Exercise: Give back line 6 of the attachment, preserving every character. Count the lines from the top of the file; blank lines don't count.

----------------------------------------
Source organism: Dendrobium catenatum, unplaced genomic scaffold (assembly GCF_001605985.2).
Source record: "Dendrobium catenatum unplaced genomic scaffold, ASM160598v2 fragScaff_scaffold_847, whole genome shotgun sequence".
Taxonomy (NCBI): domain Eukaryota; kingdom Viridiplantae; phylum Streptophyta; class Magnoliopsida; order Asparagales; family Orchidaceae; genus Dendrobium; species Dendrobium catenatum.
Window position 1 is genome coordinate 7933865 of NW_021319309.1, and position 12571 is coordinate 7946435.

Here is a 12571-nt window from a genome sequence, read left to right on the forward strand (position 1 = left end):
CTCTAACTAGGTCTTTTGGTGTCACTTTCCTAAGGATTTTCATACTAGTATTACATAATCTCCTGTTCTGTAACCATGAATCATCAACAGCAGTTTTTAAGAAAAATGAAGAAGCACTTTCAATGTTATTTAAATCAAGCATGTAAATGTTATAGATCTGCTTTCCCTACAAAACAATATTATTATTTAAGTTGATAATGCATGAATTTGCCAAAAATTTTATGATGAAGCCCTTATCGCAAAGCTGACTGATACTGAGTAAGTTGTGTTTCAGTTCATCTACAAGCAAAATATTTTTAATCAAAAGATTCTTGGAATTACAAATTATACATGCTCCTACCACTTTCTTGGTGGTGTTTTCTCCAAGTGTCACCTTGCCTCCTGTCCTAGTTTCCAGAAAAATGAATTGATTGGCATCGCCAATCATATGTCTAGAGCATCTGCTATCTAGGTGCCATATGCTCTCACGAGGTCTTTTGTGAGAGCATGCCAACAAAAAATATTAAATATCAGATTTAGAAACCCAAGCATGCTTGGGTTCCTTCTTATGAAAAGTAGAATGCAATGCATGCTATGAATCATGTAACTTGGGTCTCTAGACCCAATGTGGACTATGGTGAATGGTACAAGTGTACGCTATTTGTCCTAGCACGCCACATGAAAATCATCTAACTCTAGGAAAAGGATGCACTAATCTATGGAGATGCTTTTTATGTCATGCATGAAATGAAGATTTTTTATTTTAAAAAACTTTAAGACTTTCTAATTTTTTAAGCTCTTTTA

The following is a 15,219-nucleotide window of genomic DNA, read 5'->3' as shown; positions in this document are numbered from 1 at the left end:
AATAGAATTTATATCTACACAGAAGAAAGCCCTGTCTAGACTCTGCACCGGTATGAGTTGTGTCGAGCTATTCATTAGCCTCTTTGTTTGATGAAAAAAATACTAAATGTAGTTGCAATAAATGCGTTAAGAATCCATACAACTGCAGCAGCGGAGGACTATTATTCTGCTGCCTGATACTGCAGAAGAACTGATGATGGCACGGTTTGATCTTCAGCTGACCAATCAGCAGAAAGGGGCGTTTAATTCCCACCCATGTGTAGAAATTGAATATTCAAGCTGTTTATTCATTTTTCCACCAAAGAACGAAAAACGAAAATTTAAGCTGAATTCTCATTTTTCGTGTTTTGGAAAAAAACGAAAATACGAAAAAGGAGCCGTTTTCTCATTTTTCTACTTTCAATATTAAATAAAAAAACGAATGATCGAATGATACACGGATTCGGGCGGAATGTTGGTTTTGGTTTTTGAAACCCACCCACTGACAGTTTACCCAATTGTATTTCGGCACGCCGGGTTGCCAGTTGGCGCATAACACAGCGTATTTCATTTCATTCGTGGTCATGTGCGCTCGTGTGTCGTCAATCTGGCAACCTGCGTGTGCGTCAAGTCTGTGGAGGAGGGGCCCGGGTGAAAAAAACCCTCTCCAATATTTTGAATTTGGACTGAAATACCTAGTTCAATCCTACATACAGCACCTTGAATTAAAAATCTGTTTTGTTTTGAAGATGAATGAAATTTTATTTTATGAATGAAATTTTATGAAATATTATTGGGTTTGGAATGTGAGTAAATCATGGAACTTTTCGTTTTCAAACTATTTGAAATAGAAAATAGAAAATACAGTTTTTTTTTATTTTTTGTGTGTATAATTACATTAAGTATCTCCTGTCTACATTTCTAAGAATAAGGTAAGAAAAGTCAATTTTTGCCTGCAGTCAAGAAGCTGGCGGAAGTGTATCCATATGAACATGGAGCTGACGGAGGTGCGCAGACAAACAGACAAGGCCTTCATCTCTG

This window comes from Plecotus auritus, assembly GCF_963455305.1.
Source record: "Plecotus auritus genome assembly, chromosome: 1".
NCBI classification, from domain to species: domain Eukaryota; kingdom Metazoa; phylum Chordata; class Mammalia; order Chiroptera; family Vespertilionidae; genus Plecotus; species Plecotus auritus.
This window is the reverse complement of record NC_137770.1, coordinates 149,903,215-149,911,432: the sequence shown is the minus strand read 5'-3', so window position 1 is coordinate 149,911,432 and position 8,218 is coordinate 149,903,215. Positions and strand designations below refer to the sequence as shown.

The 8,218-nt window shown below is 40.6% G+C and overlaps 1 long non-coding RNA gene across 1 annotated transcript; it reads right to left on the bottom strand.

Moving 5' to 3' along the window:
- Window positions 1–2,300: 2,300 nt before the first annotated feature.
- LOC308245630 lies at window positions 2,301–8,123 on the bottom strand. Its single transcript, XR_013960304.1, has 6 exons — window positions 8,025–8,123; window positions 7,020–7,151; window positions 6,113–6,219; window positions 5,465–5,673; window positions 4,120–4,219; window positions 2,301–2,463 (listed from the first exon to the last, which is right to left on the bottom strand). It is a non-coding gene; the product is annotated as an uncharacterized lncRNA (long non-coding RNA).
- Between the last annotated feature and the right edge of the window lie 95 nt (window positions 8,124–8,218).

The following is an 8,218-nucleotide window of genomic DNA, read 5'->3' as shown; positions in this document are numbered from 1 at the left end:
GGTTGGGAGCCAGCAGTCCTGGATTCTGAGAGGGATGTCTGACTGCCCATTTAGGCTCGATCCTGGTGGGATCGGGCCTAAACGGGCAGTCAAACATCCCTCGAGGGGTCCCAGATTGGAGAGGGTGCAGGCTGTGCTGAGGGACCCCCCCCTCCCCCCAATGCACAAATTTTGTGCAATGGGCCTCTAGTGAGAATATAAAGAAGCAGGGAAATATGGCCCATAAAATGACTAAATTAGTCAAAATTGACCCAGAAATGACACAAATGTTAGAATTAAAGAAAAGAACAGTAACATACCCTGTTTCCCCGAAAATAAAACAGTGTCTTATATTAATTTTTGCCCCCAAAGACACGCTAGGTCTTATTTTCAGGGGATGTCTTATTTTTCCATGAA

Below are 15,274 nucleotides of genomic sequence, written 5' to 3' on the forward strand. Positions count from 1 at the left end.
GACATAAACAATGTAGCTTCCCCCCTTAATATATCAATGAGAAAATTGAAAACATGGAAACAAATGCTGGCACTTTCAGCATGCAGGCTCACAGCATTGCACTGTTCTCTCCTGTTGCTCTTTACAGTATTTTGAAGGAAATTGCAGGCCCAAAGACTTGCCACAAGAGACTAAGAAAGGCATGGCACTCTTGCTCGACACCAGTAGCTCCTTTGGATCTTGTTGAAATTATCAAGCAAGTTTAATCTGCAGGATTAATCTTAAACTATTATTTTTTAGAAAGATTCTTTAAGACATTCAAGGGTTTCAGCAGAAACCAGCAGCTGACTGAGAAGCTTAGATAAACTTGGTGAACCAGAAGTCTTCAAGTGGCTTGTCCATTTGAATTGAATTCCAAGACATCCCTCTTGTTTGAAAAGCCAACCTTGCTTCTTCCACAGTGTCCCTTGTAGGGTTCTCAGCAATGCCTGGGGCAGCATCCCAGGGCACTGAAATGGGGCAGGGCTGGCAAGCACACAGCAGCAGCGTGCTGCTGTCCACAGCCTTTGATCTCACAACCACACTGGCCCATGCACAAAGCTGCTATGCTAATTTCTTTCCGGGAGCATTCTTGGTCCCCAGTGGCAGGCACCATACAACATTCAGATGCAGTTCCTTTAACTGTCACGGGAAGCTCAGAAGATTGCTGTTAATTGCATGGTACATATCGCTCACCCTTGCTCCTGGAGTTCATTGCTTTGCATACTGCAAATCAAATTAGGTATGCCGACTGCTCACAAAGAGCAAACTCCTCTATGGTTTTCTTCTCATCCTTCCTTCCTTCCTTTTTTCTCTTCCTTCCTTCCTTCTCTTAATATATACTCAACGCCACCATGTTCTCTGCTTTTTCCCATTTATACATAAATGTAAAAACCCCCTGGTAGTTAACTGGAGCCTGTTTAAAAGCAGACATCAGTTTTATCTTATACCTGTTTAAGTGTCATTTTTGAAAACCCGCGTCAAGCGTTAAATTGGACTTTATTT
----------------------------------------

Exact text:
CTCTAACTAGGTCTTTTGGTGTCACTTTCCTAAGGATTTTCATACTAGTATTACATAATCTCCTGTTCTGTAACCATGAATCATCAACAGCAGTTTTTAAGAAAAATGAAGAAGCACTTTCAATGTTATTTAAATCAAGCATGTAAATGTTATAGATCTGCTTTCCCTACAAAACAATATTATTATTTAAGTTGATAATGCATGAATTTGCCAAAAATTTTATGATGAAGCCCTTATCGCAAAGCTGACTGATACTGAGTAAGTTGTGTTTCAGTTCATCTACAAGCAAAATATTTTTAATCAAAAGATTCTTGGAATTACAAATTATACATGCTCCTACCACTTTCTTGGTGGTGTTTTCTCCAAGTGTCACCTTGCCTCCTGTCCTAGTTTCCAGAAAAATGAATTGATTGGCATCGCCAATCATATGTCTAGAGCATCTGCTATCTAGGTGCCATATGCTCTCACGAGGTCTTTTGTGAGAGCATGCCAACAAAAAATATTAAATATCAGATTTAGAAACCCAAGCATGCTTGGGTTCCTTCTTATGAAAAGTAGAATGCAATGCATGCTATGAATCATGTAACTTGGGTCTCTAGACCCAATGTGGACTATGGTGAATGGTACAAGTGTACGCTATTTGTCCTAGCACGCCACATGAAAATCATCTAACTCTAGGAAAAGGATGCACTAATCTATGGAGATGCTTTTTATGTCATGCATGAAATGAAGATTTTTTATTTTAAAAAACTTTAAGACTTTCTAATTTTTTAAGCTCTTTTA